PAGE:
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Painting Contractors: Why You Must Clearly Define The Scope of Work

Hi there, Greg here from DYB Coach, currently working in one of our commercial jobs here in Greenville, South Carolina.

I wanted to share something real quick about scope writing that is really important.

This job is a government funded job, it is a rehab of an older apartment community, where they are going in and they are renovating.

They were built in probably the 50s or the 60s.

So, we are very specific when we write our scopes of work, and I am going to share with you how we’re going to save ourselves a lot of money.

Originally in this scope of work, the windows were supposed to be fully replaced windows, where they take out the jams, reset them into the brick, and just caulk, and we were supposed to just paint.

Now we are running into an issue because the scope of work has changed, they have ordered replacement windows, which is going to be a lot more work.

It is also going to involve lead remediation or containment.

I am out here inspecting the job site, I have noticed this, it is something that we are catching before we get started on that, and we are able to come back to the contractor and figure out a solution with them before it becomes an issue.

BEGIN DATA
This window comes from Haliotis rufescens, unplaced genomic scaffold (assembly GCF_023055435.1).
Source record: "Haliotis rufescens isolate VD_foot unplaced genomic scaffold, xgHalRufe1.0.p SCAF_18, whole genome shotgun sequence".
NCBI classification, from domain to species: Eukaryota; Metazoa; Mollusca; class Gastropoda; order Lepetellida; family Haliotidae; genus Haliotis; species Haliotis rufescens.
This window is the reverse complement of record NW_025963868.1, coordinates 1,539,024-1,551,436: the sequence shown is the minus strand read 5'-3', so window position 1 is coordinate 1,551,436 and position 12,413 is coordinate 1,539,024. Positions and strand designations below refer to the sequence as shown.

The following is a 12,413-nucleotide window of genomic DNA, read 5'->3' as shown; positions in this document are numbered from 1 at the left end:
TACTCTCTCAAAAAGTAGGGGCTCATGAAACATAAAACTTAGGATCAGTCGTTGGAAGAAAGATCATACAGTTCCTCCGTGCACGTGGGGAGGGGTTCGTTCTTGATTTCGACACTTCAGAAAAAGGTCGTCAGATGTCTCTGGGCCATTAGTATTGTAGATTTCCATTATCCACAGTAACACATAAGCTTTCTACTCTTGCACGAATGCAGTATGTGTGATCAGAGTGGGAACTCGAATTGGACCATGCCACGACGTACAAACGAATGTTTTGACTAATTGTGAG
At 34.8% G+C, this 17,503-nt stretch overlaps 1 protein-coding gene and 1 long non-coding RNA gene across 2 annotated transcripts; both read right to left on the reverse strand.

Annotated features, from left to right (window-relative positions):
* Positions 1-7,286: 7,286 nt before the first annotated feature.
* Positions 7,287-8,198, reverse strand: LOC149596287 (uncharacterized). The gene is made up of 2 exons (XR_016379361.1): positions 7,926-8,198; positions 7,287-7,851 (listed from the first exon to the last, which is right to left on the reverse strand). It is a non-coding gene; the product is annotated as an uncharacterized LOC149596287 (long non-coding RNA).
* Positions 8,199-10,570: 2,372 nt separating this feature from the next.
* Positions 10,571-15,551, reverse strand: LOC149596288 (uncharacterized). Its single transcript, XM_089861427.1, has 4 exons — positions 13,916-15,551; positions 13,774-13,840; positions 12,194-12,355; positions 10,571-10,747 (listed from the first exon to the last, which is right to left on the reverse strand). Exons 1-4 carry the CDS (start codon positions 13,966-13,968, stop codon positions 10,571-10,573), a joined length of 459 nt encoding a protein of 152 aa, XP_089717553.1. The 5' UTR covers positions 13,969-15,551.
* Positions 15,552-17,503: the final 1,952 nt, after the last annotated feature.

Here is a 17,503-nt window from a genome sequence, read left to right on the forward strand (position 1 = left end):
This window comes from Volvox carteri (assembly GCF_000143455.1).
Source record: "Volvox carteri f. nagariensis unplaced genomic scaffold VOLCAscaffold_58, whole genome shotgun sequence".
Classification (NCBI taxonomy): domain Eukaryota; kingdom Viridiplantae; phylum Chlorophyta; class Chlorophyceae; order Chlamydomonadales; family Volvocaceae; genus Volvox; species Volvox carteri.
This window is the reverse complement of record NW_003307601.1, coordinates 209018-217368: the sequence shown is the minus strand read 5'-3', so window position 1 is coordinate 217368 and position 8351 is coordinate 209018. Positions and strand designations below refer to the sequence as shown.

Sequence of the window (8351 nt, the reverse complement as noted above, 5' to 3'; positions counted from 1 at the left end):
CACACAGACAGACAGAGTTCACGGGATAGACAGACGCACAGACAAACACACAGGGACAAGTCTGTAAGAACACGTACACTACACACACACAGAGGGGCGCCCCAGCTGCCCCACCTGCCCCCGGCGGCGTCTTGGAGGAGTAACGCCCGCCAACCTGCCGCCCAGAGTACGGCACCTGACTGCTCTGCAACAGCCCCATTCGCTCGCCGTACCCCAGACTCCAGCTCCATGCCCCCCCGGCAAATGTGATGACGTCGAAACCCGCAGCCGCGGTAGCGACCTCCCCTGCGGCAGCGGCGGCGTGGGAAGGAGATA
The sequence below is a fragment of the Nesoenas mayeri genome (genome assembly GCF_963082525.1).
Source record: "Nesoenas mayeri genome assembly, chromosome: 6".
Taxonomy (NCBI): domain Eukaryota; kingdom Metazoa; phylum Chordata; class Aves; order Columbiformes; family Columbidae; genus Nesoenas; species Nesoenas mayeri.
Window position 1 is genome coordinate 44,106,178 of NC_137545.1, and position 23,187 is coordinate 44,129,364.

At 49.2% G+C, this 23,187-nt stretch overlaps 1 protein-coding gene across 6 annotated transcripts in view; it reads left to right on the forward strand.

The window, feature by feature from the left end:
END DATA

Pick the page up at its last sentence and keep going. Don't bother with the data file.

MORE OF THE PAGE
I hope you guys out there that are starting commercial work, understand the importance of making sure that you clearly define your scope and read what it is, and make sure that you follow up on that before you send your guys out here.

You don’t want to mobilize your crew and then get stuck in a precarious situation where they might actually do extra work that you weren’t anticipating, without you communicating so.

Check us out at “DYB Coach” on YouTube!

We would love to help you grow your painting business, and get out of the scenario where you are constantly pulling your hair out, and trying to figure everything out on your own.

We have a great community of support where people are there to help you learn, and shorten the curve for you, and make sure that you make some money.

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